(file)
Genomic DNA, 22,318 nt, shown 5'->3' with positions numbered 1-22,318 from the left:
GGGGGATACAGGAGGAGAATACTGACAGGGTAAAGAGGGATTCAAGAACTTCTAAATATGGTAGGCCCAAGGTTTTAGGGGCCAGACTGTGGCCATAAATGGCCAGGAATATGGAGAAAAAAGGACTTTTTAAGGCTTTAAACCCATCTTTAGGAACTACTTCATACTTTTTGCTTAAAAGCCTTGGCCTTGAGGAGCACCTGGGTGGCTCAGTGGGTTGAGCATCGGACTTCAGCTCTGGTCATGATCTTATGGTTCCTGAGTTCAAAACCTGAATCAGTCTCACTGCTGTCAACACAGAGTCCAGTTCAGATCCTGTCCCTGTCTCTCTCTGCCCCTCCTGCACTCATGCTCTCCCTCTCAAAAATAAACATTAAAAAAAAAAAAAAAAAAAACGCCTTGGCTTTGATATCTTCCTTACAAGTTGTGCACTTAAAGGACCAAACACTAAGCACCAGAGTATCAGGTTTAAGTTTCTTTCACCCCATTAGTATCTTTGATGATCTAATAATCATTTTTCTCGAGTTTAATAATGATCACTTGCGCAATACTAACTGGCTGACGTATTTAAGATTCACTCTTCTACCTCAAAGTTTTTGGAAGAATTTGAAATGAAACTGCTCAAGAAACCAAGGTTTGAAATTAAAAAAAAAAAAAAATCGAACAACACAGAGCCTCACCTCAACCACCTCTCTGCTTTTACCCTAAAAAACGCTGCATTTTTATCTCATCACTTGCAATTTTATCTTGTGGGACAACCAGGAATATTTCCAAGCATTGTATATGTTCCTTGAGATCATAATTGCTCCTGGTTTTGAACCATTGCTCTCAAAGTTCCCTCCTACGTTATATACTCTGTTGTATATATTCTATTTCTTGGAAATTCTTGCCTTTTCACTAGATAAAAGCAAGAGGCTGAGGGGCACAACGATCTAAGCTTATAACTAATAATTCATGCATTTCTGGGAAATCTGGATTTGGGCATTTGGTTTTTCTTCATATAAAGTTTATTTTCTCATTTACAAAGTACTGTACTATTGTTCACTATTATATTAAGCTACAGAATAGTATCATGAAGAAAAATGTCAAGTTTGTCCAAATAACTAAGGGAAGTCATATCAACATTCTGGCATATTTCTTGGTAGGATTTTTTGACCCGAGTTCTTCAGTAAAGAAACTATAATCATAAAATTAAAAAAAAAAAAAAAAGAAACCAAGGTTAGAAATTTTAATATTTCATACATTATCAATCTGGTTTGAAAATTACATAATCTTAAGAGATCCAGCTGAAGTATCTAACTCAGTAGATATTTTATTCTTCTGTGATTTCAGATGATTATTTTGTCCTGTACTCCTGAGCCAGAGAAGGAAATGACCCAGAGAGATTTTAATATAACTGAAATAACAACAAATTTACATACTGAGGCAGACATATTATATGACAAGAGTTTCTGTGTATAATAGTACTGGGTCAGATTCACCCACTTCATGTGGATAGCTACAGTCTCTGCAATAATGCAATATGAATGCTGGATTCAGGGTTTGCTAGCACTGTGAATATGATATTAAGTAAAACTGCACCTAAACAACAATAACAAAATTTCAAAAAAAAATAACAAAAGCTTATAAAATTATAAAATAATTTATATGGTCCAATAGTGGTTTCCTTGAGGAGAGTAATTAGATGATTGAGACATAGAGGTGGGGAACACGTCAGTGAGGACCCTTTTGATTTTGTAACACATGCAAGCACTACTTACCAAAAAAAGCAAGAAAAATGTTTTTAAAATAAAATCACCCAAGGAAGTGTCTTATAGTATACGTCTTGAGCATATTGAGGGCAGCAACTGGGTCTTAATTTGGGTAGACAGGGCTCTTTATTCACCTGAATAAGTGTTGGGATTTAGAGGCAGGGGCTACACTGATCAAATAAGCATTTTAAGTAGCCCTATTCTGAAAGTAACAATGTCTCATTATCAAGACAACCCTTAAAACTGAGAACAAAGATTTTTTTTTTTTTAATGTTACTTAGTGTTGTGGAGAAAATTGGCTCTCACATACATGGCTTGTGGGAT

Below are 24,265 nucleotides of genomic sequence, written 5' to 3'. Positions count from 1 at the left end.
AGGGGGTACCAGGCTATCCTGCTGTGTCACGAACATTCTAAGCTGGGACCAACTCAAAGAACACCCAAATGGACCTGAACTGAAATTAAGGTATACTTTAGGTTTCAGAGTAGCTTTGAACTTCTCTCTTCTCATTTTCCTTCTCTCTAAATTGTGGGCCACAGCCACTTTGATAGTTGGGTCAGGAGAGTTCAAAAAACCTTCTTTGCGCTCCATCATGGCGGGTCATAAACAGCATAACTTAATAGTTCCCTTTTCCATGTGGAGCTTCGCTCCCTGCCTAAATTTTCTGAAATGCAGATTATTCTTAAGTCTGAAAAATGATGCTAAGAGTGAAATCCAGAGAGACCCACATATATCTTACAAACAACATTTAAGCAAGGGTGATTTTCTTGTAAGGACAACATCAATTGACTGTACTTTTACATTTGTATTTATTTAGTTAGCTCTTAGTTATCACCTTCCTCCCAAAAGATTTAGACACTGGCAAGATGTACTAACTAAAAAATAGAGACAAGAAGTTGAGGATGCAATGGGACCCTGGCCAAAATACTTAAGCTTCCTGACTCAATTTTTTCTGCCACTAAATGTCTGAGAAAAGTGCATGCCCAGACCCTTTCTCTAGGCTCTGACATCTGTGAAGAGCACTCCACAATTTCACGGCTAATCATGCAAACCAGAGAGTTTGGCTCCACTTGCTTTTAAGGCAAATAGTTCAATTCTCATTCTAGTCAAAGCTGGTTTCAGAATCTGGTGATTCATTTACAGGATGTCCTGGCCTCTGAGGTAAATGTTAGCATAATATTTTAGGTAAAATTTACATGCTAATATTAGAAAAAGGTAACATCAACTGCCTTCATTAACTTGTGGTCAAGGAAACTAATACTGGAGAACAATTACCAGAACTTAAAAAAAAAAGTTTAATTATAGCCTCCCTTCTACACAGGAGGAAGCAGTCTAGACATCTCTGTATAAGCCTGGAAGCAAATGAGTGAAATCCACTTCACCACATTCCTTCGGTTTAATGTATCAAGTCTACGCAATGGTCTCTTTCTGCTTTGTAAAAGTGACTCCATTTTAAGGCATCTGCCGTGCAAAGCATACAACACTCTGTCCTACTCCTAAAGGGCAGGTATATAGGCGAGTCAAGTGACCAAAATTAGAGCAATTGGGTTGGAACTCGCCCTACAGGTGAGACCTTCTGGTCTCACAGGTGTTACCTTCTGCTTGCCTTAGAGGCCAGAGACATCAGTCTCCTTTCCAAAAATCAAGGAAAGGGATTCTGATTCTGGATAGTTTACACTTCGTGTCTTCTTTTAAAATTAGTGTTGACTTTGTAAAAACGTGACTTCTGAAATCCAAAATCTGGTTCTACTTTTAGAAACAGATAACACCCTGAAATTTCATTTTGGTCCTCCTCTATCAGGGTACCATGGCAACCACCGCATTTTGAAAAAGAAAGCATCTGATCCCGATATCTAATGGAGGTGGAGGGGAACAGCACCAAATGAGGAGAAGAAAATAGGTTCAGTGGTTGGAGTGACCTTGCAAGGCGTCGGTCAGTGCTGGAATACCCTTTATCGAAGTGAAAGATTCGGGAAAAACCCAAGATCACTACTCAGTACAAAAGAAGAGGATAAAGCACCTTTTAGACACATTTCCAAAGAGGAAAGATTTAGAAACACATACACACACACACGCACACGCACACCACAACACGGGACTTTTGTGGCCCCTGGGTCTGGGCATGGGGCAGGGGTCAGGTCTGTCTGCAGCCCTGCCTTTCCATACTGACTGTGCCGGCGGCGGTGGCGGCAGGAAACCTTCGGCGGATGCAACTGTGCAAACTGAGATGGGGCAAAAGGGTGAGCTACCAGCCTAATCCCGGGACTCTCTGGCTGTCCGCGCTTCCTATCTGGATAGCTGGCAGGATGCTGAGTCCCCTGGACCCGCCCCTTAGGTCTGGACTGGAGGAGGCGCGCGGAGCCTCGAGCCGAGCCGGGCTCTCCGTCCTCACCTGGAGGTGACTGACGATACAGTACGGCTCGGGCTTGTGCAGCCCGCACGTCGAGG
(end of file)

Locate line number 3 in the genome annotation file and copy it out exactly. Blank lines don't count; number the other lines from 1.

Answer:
Below are 24,265 nucleotides of genomic sequence, written 5' to 3'. Positions count from 1 at the left end.